There’s been some discussion about AEW introducing the women’s tag team titles. There seemed to be some tease when AEW randomly made a Tag Team Tournament Cup in 2019 with Ivelisse and Diamante winning the competition. Nothing ever came out of it, but there seems to be a push these days to introduce AEW Women’s Tag Team belts by several names like Saraya and Nyla Rose.
Tony Khan was questioned about the possibility of introducing the belts back at the Double or Nothing media call in 2022 and his answer made it clear that he was open to adding those belts in the future. In concept, the women’s division adding a set of tag team belts can certainly help showcase more female talents and give women’s tag team wrestling more of a spotlight. However, at this point and time, it would be a mistake if the company introduced those onto their roster.
No Foundation Has Been Set For Women’s Tag Team Wrestling
The biggest mistake WWE made when they introduced the women’s tag team titles in 2019 is that they didn’t build a foundation that warranted them in the first place. There weren’t established tag teams on the roster that fans connected with. In fact, during that period, the men’s tag team division was in a weak state, so it would’ve been shocking if WWE treated the women any better.
The company has yet to recover from the quick introduction of those belts. The champions consist of a makeshift tag team and the only legitimate teams on the main roster barely get any screen time to establish their characters and value within the division.
AEW is in the same position. There aren’t any established women’s tag teams and Tony Khan himself is struggling to book the singles division. There needs to be tag teams on the roster first. Build the layers for a successful tag team division then introduce the belts when the division is thriving at an all-time high.
The Women’s Tag Team Division Can’t Just Be About Wrestling
The Dudleys, Edge & Christian, The Hardys were during the high point of WWE’s tag team division not just because of their athletic ability, but because the company took the time to give them stories and establish their personalities. What makes tag team wrestling exciting is that the division can do things that can’t be done in singles wrestling.
That’s why The Young Bucks have been able to stand out in modern wrestling because they introduced a new style of tag team wrestling that lives on in the modern era. If you look through every promotion: whether it’s TNA, ROH, New Japan, WWE, or even AEW themselves, there’s a deeper level of care and athleticism that is vital to the success of tag teams.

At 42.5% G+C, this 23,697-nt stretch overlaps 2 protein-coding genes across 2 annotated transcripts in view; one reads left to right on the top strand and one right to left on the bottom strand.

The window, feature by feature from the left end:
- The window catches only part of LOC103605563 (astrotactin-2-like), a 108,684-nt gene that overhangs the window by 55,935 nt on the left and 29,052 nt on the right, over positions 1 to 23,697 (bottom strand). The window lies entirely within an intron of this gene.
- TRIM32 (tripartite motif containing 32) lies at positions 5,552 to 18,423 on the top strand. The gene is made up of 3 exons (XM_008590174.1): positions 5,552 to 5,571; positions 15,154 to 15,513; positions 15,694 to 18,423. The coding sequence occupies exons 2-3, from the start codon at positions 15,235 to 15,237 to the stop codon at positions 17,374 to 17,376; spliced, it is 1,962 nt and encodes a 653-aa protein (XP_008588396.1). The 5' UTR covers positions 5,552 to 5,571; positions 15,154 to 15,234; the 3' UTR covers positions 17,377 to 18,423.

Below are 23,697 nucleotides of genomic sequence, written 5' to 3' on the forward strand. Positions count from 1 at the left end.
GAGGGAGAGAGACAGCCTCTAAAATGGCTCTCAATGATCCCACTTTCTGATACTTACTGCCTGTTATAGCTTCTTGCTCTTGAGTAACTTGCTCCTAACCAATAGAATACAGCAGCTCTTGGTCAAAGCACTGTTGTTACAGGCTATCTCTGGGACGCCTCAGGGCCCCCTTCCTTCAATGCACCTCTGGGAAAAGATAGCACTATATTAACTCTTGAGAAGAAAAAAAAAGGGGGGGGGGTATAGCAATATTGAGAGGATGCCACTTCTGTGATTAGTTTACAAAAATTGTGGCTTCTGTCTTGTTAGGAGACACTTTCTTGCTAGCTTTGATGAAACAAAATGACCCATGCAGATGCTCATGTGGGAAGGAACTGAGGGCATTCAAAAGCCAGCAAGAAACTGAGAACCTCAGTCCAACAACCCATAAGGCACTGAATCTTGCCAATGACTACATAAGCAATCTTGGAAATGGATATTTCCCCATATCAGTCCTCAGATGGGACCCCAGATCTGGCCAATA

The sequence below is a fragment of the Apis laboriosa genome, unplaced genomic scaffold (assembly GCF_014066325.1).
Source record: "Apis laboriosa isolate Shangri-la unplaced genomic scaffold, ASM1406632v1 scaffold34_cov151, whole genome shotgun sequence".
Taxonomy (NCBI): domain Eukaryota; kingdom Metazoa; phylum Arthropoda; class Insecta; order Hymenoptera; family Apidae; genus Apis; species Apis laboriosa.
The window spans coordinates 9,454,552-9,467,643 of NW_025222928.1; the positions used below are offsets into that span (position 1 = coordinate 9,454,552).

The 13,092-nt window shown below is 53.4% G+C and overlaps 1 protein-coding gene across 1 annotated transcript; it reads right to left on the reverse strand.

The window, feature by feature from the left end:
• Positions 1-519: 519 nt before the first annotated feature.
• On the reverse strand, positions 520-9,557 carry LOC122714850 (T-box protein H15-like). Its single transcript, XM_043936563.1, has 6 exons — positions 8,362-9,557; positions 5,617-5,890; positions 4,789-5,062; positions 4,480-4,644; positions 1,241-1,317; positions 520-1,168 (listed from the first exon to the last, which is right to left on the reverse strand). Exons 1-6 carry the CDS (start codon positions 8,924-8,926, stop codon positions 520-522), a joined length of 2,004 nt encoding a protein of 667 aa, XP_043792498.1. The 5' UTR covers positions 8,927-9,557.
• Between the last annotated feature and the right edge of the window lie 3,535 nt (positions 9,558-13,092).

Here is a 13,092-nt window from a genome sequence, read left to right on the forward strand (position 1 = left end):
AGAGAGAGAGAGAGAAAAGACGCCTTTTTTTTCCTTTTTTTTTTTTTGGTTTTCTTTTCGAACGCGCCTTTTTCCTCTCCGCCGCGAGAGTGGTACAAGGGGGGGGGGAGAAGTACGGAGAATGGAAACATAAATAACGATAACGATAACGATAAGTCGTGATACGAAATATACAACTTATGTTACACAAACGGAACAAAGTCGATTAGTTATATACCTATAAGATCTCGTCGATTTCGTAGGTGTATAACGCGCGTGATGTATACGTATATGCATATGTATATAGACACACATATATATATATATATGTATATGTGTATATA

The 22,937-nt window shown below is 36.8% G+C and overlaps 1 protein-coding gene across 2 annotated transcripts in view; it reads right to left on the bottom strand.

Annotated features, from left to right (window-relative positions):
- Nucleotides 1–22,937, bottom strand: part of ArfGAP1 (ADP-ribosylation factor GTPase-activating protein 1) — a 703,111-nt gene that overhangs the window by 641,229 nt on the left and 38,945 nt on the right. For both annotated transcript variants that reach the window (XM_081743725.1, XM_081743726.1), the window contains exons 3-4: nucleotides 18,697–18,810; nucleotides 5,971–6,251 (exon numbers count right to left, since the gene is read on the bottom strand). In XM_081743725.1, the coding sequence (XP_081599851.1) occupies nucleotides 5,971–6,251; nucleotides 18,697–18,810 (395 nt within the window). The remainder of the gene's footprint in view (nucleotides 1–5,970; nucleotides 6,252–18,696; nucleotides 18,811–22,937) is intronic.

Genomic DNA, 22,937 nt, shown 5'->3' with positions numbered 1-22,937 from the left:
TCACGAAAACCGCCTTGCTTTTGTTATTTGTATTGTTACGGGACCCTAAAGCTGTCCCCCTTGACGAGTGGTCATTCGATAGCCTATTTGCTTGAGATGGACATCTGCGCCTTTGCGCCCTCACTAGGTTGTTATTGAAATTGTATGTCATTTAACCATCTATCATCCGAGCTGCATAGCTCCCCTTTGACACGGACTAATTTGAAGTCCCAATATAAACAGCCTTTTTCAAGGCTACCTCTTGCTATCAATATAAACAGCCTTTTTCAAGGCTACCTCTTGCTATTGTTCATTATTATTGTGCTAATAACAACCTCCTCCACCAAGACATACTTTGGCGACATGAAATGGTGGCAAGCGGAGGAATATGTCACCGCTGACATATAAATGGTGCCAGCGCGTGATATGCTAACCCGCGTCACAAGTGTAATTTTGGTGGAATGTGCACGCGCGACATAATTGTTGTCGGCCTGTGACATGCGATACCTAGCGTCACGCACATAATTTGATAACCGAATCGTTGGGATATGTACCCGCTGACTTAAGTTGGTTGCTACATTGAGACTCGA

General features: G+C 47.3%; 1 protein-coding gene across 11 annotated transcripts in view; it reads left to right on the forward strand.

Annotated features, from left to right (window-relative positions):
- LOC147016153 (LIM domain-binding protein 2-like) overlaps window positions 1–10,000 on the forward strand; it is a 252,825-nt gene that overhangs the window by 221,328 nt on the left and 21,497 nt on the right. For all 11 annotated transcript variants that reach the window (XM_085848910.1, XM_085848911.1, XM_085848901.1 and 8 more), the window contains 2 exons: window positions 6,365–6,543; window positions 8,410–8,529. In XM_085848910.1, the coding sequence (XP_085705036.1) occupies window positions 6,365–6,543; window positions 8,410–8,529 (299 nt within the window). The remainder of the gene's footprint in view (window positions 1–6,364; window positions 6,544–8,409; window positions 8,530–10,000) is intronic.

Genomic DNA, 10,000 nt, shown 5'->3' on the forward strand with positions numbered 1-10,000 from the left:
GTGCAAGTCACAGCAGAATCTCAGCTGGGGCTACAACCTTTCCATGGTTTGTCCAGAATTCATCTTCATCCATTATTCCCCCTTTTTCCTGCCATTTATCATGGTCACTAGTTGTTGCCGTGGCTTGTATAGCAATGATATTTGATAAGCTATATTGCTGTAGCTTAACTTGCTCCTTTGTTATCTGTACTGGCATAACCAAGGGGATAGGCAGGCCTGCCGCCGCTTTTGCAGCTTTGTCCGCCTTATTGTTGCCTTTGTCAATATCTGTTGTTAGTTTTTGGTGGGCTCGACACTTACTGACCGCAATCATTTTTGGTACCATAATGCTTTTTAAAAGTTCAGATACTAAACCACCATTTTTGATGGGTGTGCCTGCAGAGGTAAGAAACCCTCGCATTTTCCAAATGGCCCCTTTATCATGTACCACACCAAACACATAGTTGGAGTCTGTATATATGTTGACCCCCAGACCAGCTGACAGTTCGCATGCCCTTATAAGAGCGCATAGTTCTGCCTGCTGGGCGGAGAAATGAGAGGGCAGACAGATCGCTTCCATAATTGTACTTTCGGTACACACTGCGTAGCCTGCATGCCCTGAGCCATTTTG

The Briscoe Brothers were such an incredible team because Jay and Mark were a charismatic duo who knew how to carry themselves on the mic and consistently innovated inside of the ring. On the opposite is FTR, a duo that’s more about technical, old-school wrestling, but has developed a bravado that highlights the camaraderie of friendship, but also exposes the ugliness of relationships from a tag team perspective.
The biggest issue with AEW is that wrestling is the core focus. This is a sport, so obviously, wrestling should be front and center, but the most successful tag teams bring more than just wrestling ability to the table.
Notably, Tony emphasizes dream matches more than story, and though that story element is not lost in the company, creative doesn’t have a strong track record of bringing out the best of tag team wrestling beyond what’s inside of the ring. That takes time and patience, and since the women tend to get one segment per episode, it’s doubtful that will change if the belts are introduced.
Tony Khan Is Struggling With The Single’s Women’s Division
The booking between ROH and AEW is night and day. The former has a strong division that’s being anchored by the talented Athena. Genuine stories that build character and momentum have secretly made ROH a solid brand for the women’s division. Sadly, the same can’t be said for AEW's women’s division.
Adding the women’s tag team titles should mean more screen time for the ladies, but Dynamite and Collision rarely have more than one segment per episode these days. If Tony Khan isn’t booking the women’s division properly, adding a set of tag team titles won’t change that. Sure, he may have fun with the belts in the beginning, but for the division to truly excel there needs to be consistent quality and investment in it. It can’t just be about the tag team champions and their challengers of the month; it has to see the teams outside of the division build up momentum through feuds and character-building.
Creative needs to focus on fixing the women’s singles division first. If AEW introduced the belts now with the current standing of their booking of the female roster, the division would quickly fall flat due to the inconsistency and lack of quality programs.